- Carrari E, Ampoorter E, Coppi A, Selvi F (2016) Diversity of secondary woody species in relation to species richness and cover of dominant trees in thermophilous deciduous forests of central Italy. Scand J Forest Res 31(5):484–494. https://doi.org/10.1080/02827581.2015.1081981View ArticleGoogle Scholar
- Castagneyrol B, Giffard B, Péré C, Jactel H (2013) Plant apparency, an overlooked driver of associational resistance to insect herbivoy. J Ecol 101:418–429. https://doi.org/10.1111/1365-2745.12055View ArticleGoogle Scholar
- Caudullo G, De Rigo D (2016) Picea abies In Europe: distribution, habitat, usage and threats. The European Atlas of Forest Tree Species. http://forest.jrc.ec.europa.eu/european-atlas-of-forest-tree-species/. Accessed 20 Sep 2016
- Corona P, Chirici G, McRoberts RE, Winter S, Barbati A (2011) Contribution of large-scale forest inventories to biodiversity assessment and monitoring. Forest Ecol Manag 262(11):2061–2069. https://doi.org/10.1016/j,foreco.2011.08.044View ArticleGoogle Scholar
- de la Cruz AC, Gil PM, Fernandez-Cancio A, Minaya M, Navarro-Cerrillo RM, Sanchez-Salguero R, Grau JM (2014) Defoliation triggered by climate induced effects in Spanish ICP forests monitoring plots. Forest Ecol Manag 331:245–255. https://doi.org/10.1016/j.foreco.2014.08.010View ArticleGoogle Scholar
- De Marco A, Vitale M, Popa I, Anav A, Badea O, Silaghi D, Leca S, Screpanti A, Paoletti E (2017) Ozone exposure affects tree defoliation in a continental climate. Sci Total Environ 596–597:396–404. https://doi.org/10.1016/j.scitotenv.2017.03.135View ArticlePubMedGoogle Scholar
- Dobbertin M, Wermelinger B, Bigler C, Bürgi M, Carron M, Forster B, Gimmi U, Rigling A (2007) Linking increasing drought stress to scots pine mortality and bark beetle infestations. ScientificWorldJournal 7(S1):231–239. https://doi.org/10.1100/tsw.2007.58View ArticlePubMedGoogle Scholar
- Drobyshev I, Linderson H, Sonesson K (2007) Relationship between crown condition and tree diameter growth in southern Swedish oaks. Environ Monit Assess 128(1–3):61–73. https://doi.org/10.1007/s10661-006-9415-2View ArticlePubMedGoogle Scholar
- Eichhorn J, Icke R, Isenberg A, Paar U, Schönfelder E (2005) Temporal development of crown condition of beech and oak as a response variable for integrated evaluations. Eur J Forest Res 124:335–347. https://doi.org/10.1007/s10342-005-0097-zView ArticleGoogle Scholar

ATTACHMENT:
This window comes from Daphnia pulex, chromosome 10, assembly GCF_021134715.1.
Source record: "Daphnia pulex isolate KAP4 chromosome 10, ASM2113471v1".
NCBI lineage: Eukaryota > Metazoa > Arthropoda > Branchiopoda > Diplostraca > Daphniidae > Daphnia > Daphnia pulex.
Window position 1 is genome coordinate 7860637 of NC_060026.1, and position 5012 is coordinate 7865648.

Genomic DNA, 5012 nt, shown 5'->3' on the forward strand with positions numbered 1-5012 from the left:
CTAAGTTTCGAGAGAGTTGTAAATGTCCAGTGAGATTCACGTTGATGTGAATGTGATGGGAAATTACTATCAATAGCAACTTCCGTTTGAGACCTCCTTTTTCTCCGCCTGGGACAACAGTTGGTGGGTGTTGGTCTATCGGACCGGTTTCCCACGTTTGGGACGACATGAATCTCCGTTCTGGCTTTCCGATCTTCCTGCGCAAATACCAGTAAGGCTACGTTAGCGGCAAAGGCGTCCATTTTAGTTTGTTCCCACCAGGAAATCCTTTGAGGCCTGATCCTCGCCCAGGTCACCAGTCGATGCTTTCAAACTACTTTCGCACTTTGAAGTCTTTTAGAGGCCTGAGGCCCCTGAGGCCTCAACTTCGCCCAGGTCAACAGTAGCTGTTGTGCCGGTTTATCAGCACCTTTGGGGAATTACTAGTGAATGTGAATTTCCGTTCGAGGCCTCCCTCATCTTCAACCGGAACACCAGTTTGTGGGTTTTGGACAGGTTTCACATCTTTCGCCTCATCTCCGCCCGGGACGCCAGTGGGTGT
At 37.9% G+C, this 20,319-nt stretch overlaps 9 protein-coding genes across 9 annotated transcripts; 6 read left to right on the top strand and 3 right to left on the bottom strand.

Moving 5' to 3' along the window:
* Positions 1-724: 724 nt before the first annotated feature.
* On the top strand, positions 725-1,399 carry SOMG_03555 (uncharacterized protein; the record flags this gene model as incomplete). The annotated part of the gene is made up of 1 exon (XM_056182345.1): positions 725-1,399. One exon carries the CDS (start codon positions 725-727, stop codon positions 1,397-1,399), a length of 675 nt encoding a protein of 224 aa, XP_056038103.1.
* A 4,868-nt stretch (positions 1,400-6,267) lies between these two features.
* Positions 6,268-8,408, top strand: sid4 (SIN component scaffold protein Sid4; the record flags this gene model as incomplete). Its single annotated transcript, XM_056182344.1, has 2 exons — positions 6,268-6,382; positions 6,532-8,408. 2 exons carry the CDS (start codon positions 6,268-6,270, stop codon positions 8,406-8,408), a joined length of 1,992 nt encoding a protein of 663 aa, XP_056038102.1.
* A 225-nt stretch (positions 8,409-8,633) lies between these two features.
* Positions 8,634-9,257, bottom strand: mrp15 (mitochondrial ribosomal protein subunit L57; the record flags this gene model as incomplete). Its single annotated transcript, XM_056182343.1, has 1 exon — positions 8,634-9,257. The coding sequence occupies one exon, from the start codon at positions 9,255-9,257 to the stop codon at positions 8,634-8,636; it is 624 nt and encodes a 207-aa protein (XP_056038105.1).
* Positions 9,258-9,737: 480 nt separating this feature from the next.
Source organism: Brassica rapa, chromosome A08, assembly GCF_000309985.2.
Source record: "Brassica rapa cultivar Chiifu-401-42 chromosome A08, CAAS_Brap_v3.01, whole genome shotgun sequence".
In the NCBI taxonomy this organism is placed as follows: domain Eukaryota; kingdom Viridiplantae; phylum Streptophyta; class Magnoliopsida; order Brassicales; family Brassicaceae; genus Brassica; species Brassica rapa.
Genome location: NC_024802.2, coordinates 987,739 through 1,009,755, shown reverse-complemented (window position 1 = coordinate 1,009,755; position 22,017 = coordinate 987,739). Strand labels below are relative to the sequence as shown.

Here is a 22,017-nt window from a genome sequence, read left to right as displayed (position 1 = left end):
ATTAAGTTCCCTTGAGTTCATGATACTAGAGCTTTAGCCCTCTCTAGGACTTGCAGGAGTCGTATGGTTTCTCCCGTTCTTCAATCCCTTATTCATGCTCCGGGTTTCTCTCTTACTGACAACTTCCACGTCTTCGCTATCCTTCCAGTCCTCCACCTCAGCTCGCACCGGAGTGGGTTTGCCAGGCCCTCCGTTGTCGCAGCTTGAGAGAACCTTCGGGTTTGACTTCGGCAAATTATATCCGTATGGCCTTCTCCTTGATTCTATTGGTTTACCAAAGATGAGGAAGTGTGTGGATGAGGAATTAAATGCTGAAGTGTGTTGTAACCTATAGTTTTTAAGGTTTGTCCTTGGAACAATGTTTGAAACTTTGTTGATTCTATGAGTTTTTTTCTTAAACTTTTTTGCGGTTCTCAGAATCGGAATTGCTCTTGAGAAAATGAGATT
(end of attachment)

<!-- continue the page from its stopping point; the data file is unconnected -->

- Eichhorn J, Roskams P, Potocic N, Timermann V, Ferretti M, Mues V, Szepesi A, Durrant D, Seletkovic I, Schröck HW, Nevalainen S, Bussotti F, Garcia P, Wulff S (2016) Part IV: Visual Assessment of Crown Condition and Damaging Agents. In: Manual on methods and criteria for harmonized sampling, assessment, monitoring and analysis of the effects of air pollution on forests, UNECE ICP Forests Programme Coordinating Centre ed.; Thünen Institute of Forest Ecosystems, Eberswalde, p 54. http://icp-forests.net/page/icp-forests-manual. Accessed 20 Sep 2017
- Ferretti M (1994) Mediterranean Forest trees. A Guide for Crown Assessment. CEC – UN/ECE, Brussels, GenevaGoogle Scholar
- Ferretti M, Bussotti F, Cenni E, Cozzi A (1999) Implementation of quality assurance procedures in the Italian programs of forest condition monitoring. Water Air Soil Poll 116:371–376View ArticleGoogle Scholar
- Ferretti M, Fisher R (2013) Development in Environmental Science. In: Forest monitoring: methods for terrestrial investigations in Europe with an overview of North America and Asia, vol vol 12. Elsevier, Amsterdam, p 507Google Scholar
- Ferretti M, Nicolas M, Bacaro G, Brunialti G, Calderisi M, Croisé L, Frati L, Lanier M, Maccherini S, Santi E, Ulrich E (2014) Plot-scale modeling to detect size, extent, and correlates of changes in tree defoliation in French high forests. Forest Ecol Manag 311:56–69. https://doi.org/10.1016/j.foreco.2013.05.009View ArticleGoogle Scholar